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Caesars could face $5.1bn damages says examiner

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nkruptcy investigator says Caesars Entertainment could be liable for damages of up to $5.1bn as a result of certain deals it undertook.

Examiner Richard J. Davis has been considering whether the casino operator and its private equity owners Apollo Global Management and TPG harmed Caesars Entertainment Operating Co (CEOC) and its creditors by moving CEOC assets away from the subsidiary before its bankruptcy filing last year.

“The simple answer to this question is ‘yes,’" said Davis in his report, which has been made public following a year-long investigation.

He stated that potential legal claims "of varying strength" arise from certain transactions, including those relating to breaches of fiduciary duty by CEOC directors and officers, and the Caesars parent company.

He added that CEOC may also have possible claims "of varying strength" against Apollo, TPG and certain Caesars directors for aiding and abetting breach of fiduciary duty.

Davis said the claims, which don’t include criminal or common law fraud, could lead to damages of between $3.6bn and $5.1bn.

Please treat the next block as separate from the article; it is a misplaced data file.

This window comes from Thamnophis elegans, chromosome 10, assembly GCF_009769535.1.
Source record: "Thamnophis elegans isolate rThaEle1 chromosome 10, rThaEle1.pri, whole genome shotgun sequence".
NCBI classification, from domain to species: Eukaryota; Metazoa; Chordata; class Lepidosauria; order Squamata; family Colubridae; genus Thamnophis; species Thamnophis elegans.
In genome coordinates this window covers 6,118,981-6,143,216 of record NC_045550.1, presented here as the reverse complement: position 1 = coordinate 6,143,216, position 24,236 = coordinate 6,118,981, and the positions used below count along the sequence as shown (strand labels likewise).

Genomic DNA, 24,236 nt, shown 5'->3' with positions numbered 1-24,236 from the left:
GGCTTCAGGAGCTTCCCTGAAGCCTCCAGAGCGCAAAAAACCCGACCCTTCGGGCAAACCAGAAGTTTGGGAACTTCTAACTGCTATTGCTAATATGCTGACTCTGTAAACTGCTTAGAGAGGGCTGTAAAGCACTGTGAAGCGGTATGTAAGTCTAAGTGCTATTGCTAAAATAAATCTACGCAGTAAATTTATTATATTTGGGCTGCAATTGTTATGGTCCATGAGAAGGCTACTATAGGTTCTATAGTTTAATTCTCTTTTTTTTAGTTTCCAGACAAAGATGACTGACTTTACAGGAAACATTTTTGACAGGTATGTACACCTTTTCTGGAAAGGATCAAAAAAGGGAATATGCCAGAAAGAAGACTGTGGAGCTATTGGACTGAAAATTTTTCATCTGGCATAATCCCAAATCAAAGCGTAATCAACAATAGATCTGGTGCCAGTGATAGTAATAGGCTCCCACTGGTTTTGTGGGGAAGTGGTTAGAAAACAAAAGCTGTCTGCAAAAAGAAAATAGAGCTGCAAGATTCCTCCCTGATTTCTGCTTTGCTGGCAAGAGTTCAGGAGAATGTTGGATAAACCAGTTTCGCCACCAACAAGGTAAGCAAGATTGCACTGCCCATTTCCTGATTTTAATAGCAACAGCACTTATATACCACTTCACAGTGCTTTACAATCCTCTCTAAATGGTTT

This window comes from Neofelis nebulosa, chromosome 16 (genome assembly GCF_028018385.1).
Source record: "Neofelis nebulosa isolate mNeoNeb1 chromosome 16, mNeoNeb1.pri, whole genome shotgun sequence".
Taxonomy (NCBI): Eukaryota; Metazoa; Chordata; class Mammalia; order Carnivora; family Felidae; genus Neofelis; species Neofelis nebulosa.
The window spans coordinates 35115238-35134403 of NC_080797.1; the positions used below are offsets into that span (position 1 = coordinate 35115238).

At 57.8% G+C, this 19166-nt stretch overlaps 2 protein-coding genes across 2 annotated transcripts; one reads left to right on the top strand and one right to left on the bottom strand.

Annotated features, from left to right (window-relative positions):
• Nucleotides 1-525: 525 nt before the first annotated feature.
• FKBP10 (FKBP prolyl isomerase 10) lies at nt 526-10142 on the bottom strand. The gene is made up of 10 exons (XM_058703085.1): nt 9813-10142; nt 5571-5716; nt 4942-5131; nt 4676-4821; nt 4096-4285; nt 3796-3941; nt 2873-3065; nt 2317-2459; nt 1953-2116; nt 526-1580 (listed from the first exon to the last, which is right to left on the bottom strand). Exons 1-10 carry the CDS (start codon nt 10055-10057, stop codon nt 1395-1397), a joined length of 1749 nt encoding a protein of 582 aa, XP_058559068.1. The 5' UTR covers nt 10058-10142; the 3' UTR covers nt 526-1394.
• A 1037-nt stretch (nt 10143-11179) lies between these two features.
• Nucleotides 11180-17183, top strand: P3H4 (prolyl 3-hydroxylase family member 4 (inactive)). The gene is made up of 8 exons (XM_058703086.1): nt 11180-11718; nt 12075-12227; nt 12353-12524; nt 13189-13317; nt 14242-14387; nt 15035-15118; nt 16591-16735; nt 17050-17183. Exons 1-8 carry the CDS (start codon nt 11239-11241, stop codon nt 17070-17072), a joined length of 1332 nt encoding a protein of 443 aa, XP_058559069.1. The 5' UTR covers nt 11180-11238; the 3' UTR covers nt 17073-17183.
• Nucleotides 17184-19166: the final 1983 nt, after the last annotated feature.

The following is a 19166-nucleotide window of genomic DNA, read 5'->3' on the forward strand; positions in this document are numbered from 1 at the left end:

His findings aren't legally binding but could be used as a guide for creditors considering legal action.

CEOC sought chapter 11 bankruptcy protection in January 2015 with $18.4bn worth of debt.

Following the filing, a Chicago judge directed Davis to investigate the asset shuffling, which junior creditors believe removed valuable CEOC assets for the benefit of Caesars.

Caesars Entertainment Corporation said it believes the evidence analysed by Davis "shows that each of the challenged transactions was undertaken to strengthen CEOC and provide it with the liquidity and resources required to sustain it and give it time to recover from unprecedented market challenges", adding that such deals provided "immense and indisputable benefit" to CEOC and its creditors.

"This is ultimately a dispute about valuation, process and whether CEOC was solvent at the time of each of the transactions," it continued.

"We disagree with the Examiner's subjective conclusions and opinions on these financial issues.

"Indeed, the Examiner's conclusions are completely inconsistent with the careful analysis and considered opinions of the independent and highly regarded investment banks and law firms who advised on these processes."

Despite these disagreements, Caesars Entertainment has agreed to contribute "substantial and appropriate" value to creditors as part of the plan of reorganization currently on file.

CEOC said that the conclusion of the investigation was an "important milestone in CEOC's reorganization process".

It added: "With the Examiner's work now complete, CEOC is focused on a path towards emergence, anticipates filing an updated plan of reorganization shortly and will be seeking the scheduling of disclosure statement and confirmation hearings by the Court.

"As part of this process, CEOC continues to negotiate with stakeholders and has availed itself of a mediator to aid in building further consensus."

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